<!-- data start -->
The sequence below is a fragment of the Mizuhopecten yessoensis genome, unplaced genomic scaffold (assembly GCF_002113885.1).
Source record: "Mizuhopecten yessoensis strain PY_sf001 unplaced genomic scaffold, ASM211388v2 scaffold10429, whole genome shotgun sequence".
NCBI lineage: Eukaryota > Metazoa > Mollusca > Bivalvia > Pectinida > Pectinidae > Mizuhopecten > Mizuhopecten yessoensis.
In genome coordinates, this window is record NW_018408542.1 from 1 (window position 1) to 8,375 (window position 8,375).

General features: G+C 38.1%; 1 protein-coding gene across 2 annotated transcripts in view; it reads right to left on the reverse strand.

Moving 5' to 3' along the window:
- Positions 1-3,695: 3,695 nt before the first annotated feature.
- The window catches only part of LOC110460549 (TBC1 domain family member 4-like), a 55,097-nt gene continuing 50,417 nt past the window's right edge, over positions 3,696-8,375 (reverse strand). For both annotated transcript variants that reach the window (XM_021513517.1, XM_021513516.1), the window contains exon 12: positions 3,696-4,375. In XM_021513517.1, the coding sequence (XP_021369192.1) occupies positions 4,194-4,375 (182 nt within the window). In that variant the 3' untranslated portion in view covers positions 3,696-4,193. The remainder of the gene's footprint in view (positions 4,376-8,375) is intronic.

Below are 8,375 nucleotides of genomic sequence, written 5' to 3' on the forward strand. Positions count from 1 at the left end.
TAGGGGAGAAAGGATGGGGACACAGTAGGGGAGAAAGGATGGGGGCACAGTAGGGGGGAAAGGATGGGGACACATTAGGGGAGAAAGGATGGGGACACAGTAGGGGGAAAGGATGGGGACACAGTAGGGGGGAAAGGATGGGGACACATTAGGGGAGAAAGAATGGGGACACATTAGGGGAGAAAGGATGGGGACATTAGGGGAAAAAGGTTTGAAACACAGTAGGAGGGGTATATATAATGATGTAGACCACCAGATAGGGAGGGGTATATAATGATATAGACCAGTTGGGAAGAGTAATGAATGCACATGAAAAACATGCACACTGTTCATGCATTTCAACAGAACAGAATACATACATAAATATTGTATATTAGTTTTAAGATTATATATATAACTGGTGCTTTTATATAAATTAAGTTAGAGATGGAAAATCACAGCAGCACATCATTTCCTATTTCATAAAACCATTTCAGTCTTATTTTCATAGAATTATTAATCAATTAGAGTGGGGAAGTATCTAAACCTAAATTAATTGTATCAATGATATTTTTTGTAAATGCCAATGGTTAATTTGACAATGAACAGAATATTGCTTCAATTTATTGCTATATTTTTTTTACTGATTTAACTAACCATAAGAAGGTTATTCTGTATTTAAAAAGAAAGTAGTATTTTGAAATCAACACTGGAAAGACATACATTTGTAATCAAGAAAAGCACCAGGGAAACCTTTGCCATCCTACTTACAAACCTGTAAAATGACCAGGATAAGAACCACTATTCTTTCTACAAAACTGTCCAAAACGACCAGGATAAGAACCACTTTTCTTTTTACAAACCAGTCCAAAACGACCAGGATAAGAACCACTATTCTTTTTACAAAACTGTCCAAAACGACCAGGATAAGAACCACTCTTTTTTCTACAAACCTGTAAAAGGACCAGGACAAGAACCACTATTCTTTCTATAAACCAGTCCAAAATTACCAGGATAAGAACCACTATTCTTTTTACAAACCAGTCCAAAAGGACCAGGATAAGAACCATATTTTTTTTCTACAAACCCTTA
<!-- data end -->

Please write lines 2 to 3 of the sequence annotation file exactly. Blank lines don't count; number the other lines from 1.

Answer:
Source record: "Mizuhopecten yessoensis strain PY_sf001 unplaced genomic scaffold, ASM211388v2 scaffold10429, whole genome shotgun sequence".
NCBI lineage: Eukaryota > Metazoa > Mollusca > Bivalvia > Pectinida > Pectinidae > Mizuhopecten > Mizuhopecten yessoensis.